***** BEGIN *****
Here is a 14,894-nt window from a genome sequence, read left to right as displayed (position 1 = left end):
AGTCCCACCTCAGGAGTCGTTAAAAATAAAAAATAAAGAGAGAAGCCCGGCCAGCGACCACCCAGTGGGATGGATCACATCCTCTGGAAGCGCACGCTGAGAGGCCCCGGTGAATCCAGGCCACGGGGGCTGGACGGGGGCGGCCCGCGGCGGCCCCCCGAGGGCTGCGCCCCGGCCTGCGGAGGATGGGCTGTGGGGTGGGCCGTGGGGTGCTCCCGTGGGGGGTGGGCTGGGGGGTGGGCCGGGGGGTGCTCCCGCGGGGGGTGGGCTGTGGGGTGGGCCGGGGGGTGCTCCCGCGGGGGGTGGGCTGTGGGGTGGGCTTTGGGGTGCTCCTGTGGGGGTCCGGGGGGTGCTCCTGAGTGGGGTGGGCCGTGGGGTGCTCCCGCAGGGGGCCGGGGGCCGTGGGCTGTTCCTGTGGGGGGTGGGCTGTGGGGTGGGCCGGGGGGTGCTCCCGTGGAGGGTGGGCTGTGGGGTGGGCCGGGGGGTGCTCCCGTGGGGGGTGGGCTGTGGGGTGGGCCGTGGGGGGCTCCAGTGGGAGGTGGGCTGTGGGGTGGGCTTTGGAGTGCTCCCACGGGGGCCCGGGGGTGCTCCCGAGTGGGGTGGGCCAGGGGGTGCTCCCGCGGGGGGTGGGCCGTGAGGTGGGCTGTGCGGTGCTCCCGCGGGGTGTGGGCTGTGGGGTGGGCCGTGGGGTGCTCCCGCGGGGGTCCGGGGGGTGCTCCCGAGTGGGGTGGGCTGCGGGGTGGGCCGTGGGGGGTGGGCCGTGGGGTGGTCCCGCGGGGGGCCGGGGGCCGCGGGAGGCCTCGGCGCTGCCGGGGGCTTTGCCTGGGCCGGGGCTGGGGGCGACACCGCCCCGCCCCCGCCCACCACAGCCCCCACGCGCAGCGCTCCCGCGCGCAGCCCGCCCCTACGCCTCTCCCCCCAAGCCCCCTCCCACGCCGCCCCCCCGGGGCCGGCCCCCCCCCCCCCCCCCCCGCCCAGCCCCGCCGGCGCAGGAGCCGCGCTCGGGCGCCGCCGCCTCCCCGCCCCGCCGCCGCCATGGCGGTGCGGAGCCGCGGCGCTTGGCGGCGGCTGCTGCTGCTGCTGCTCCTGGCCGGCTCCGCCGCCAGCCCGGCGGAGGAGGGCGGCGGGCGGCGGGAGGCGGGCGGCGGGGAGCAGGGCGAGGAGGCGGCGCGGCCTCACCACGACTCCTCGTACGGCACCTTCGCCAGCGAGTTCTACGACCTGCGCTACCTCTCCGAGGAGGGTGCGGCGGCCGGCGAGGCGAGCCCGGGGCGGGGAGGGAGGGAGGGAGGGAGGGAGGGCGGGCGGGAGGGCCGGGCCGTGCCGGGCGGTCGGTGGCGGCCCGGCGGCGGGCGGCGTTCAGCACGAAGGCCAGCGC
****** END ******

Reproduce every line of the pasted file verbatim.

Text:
Here is a 14,894-nt window from a genome sequence, read left to right as displayed (position 1 = left end):
AGTCCCACCTCAGGAGTCGTTAAAAATAAAAAATAAAGAGAGAAGCCCGGCCAGCGACCACCCAGTGGGATGGATCACATCCTCTGGAAGCGCACGCTGAGAGGCCCCGGTGAATCCAGGCCACGGGGGCTGGACGGGGGCGGCCCGCGGCGGCCCCCCGAGGGCTGCGCCCCGGCCTGCGGAGGATGGGCTGTGGGGTGGGCCGTGGGGTGCTCCCGTGGGGGGTGGGCTGGGGGGTGGGCCGGGGGGTGCTCCCGCGGGGGGTGGGCTGTGGGGTGGGCCGGGGGGTGCTCCCGCGGGGGGTGGGCTGTGGGGTGGGCTTTGGGGTGCTCCTGTGGGGGTCCGGGGGGTGCTCCTGAGTGGGGTGGGCCGTGGGGTGCTCCCGCAGGGGGCCGGGGGCCGTGGGCTGTTCCTGTGGGGGGTGGGCTGTGGGGTGGGCCGGGGGGTGCTCCCGTGGAGGGTGGGCTGTGGGGTGGGCCGGGGGGTGCTCCCGTGGGGGGTGGGCTGTGGGGTGGGCCGTGGGGGGCTCCAGTGGGAGGTGGGCTGTGGGGTGGGCTTTGGAGTGCTCCCACGGGGGCCCGGGGGTGCTCCCGAGTGGGGTGGGCCAGGGGGTGCTCCCGCGGGGGGTGGGCCGTGAGGTGGGCTGTGCGGTGCTCCCGCGGGGTGTGGGCTGTGGGGTGGGCCGTGGGGTGCTCCCGCGGGGGTCCGGGGGGTGCTCCCGAGTGGGGTGGGCTGCGGGGTGGGCCGTGGGGGGTGGGCCGTGGGGTGGTCCCGCGGGGGGCCGGGGGCCGCGGGAGGCCTCGGCGCTGCCGGGGGCTTTGCCTGGGCCGGGGCTGGGGGCGACACCGCCCCGCCCCCGCCCACCACAGCCCCCACGCGCAGCGCTCCCGCGCGCAGCCCGCCCCTACGCCTCTCCCCCCAAGCCCCCTCCCACGCCGCCCCCCCGGGGCCGGCCCCCCCCCCCCCCCCCCCGCCCAGCCCCGCCGGCGCAGGAGCCGCGCTCGGGCGCCGCCGCCTCCCCGCCCCGCCGCCGCCATGGCGGTGCGGAGCCGCGGCGCTTGGCGGCGGCTGCTGCTGCTGCTGCTCCTGGCCGGCTCCGCCGCCAGCCCGGCGGAGGAGGGCGGCGGGCGGCGGGAGGCGGGCGGCGGGGAGCAGGGCGAGGAGGCGGCGCGGCCTCACCACGACTCCTCGTACGGCACCTTCGCCAGCGAGTTCTACGACCTGCGCTACCTCTCCGAGGAGGGTGCGGCGGCCGGCGAGGCGAGCCCGGGGCGGGGAGGGAGGGAGGGAGGGAGGGAGGGCGGGCGGGAGGGCCGGGCCGTGCCGGGCGGTCGGTGGCGGCCCGGCGGCGGGCGGCGTTCAGCACGAAGGCCAGCGC